Tuesday, January 21, 2014

The Book Thief.

Title/Author: The Book Thief by Markus Zusak.

Genre:  Historical Fiction.

Publisher: Alfred A. Knopf.

Source:  Purchased.

Synopsis:  It is 1939. Nazi Germany. The country is holding its breath. Death has never been busier, and will become busier still.

Liesel Meminger is a foster girl living outside of Munich, who scratches out a meager existence for herself by stealing when she encounters something she can’t resist–books. With the help of her accordion-playing foster father, she learns to read and shares her stolen books with her neighbors during bombing raids as well as with the Jewish man hidden in her basement.

In superbly crafted writing that burns with intensity, award-winning author Markus Zusak, author of I Am the Messenger, has given us one of the most enduring stories of our time. ~Goodreads.
Midnyte MusingsThe Book Thief was recommended to me by many people I trust.  And also, practically all of America.  It is a bestseller, won awards and was made into a movie. My expectations were high.  Did the book live up to the hype?  Well, yes and no.  Yes, because the story is beautiful and poignant.  It is well fleshed out, detailed and the characters are human and believable.  During WWII, Liesel Meminger, the main character, is given up by her mother and is fostered to a new family.  She does not always behave herself or act nicely, but I still empathized with her and found her endearing.  At first, I was expecting horrid treatment of her from this newfound family, but was happily surprised that Mama, although gruff loved Liesel and Papa doted on her.  The story continues with her Papa staying up late into the night with her because she can't sleep due to nightmares and subsequently teaches her her to read and write.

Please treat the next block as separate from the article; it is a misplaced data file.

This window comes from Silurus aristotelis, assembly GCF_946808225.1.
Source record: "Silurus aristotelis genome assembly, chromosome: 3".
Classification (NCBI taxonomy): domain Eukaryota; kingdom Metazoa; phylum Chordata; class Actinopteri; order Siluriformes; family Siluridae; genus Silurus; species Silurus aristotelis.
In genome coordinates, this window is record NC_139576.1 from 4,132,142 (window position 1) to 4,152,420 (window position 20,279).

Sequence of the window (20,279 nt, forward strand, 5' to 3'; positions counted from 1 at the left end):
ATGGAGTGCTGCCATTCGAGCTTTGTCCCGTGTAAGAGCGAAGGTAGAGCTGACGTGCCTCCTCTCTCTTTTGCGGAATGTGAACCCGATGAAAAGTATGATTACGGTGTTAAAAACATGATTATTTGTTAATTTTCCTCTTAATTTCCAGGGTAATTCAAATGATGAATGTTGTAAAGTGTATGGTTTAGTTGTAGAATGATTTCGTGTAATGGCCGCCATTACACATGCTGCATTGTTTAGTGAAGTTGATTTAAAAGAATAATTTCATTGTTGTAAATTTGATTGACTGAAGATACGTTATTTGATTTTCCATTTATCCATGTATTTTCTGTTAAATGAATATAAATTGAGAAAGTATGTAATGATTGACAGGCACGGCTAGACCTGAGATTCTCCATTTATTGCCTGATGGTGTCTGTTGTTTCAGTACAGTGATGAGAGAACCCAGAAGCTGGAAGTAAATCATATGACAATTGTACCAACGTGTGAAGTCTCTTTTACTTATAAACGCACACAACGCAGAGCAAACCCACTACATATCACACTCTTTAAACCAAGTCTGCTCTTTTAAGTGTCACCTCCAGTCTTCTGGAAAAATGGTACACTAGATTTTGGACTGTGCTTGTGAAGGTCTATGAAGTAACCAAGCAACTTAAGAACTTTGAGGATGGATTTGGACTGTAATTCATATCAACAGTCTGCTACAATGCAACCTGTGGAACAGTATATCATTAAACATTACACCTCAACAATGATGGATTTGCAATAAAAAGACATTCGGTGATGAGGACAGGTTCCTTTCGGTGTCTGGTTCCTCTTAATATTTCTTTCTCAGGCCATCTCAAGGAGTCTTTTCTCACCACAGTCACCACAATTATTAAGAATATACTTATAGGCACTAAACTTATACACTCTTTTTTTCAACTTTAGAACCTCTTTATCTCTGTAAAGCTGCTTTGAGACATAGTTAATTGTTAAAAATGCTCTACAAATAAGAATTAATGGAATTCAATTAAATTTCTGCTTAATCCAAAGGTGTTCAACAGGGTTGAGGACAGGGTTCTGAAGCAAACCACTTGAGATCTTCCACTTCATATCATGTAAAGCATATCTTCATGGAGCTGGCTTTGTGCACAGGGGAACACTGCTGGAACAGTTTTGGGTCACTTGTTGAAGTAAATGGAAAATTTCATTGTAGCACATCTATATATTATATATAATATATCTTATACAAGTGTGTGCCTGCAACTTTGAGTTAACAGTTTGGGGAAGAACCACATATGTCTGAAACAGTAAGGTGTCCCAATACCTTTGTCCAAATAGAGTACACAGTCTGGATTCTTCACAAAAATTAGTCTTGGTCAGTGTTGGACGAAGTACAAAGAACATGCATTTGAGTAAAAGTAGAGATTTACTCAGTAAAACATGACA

"Without words, the Fuhrer was nothing."  Hitler seduced and led a nation with his passionate words and by contrast Liesel, and those around her, find joy in words.   I found this theme to be relevant throughout the book.  It is simplistic, but The Nazi Party and Liesel were fueled by words.  The Nazis propagated hatred and Liesel found solace.